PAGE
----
3-D is all the rage in movies right now, the visual coming straight at you. Cognitive psychologist Michael Guertin has been fascinated with the third dimension of light movement and depth in art since photo manipulation was in its infancy in the 1970s.
Back then, Guertin, who lives in Barrington, explored odd color schemes with infrared film. As for subject matter, he mostly took pictures of people and environments – friends at work, landscapes, cityscapes and seascapes.
He explored, learned and visualized, but the technical resources at the time were just too limiting, he says. “It wasn’t until computers came along that I felt that I could put all of the elements together in interesting ways. For example, I saw wonderful landscapes in my macro photographs of crystals under polarized light, but those ‘landscapes’ weren’t completely convincing as could-be-real places.” When Photoshop finally appeared on the scene, Guertin was able to create a unified image from almost any selection of people, places and props.
Guertin began by cropping photographs to eliminate all the bits that kept the composition from working. After cropping some images, he was left with so little that he had to start adding things back in. “Once I started adding and changing elements in my images,” he says, “the only limit on what I could do was my imagination.”
Working on splendid digital images with clarity of line and variety of visual texture, he re-works and explores alternative color schemes and compositions with relative ease. “You might call my style photographic expressionism, with a touch of the surreal. I like to use bright, fauvist colors and some notquite-right geometry. I like to include a bit of surprise and some unexpected juxtapositions of objects that don’t generally go together,” he says.
His works are reflective of the overall mood he wants to create – a familiar, yet dreamy atmosphere. “More often than not, I’m just trying to recreate the feeling of a happy summer day,” he says. “I manipulate spatial relationships to make the picture work, too. Composition is a whole lot easier when I can just put things where they need to be to balance the image or to lead the viewer’s eye. If I have to stretch, distort or otherwise warp an image to do that, I’m perfectly willing to do so.” Guertin’s artistic intention is to take the viewer to the edges of everyday experience so that they may see the world in a new way – brighter, clearer, familiar, yet at the same time “mysterious and enchanting.”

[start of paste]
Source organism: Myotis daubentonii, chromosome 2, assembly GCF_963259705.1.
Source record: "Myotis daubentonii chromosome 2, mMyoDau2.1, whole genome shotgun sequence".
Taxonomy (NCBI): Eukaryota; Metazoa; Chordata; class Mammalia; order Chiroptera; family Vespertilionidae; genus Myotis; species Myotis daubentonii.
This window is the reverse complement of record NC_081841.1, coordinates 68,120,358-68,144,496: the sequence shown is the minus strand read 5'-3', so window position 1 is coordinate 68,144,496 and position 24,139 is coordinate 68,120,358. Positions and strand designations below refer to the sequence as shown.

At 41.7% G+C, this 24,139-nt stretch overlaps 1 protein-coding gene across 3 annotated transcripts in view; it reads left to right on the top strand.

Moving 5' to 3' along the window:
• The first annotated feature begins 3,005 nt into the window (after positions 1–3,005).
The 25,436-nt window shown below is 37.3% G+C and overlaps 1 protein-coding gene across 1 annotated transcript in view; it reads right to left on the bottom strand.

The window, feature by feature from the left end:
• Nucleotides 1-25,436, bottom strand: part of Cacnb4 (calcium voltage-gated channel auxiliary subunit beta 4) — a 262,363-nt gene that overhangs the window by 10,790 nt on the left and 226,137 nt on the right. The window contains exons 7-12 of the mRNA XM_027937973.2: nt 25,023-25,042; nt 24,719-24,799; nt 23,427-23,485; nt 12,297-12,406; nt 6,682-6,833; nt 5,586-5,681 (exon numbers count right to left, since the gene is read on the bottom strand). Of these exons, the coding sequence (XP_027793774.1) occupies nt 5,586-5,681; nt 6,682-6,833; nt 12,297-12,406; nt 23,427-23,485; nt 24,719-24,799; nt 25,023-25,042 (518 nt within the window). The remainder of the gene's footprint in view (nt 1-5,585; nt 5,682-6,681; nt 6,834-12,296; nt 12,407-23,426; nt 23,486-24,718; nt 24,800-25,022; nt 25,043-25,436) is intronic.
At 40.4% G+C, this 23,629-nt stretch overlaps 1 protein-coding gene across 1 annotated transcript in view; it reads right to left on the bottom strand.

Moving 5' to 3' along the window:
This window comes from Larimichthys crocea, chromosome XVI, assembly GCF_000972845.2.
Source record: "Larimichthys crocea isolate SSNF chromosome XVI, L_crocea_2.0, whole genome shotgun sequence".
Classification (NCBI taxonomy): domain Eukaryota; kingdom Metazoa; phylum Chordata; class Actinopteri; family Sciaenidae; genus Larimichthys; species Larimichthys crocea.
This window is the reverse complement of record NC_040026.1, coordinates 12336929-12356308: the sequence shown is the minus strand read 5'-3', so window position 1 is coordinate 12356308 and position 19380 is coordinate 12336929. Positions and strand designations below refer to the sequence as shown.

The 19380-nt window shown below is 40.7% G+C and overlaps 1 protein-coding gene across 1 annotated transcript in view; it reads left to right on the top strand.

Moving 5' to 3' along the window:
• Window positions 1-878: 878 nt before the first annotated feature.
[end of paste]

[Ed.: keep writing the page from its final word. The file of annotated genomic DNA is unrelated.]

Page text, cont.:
And then, there are the surfers. In the middle of a museum, on a Parisian street, in an alley – surf’s up a lot in a Guertin image.
Says Guertin, “Since a surfer is so easily recognizable, his or her image immediately brings to mind all the usual associations. They’re usually found on the beach; they have a certain attitude toward the world, and so on. With all these associations it’s easy to create a sense of the surreal. I just put the surfer someplace he or she doesn’t belong – a country road or a French village, and suddenly all sorts of questions arise in the mind of the viewer. How did he get there? What’s he doing? What’s he thinking?”
Surfboards, by virtue of their size and shape, also make for a great compositional element. “Get the board right in an image and it can unify the whole composition or, at least, provide a very effective focal point,” he adds. Simply put, his work is fun. “[My art] has a curious point of view with a bit of mystery, and an upbeat atmosphere. People who buy my work like the fact that it’s unusual, but it’s also familiar and welcoming,” adds Guertin.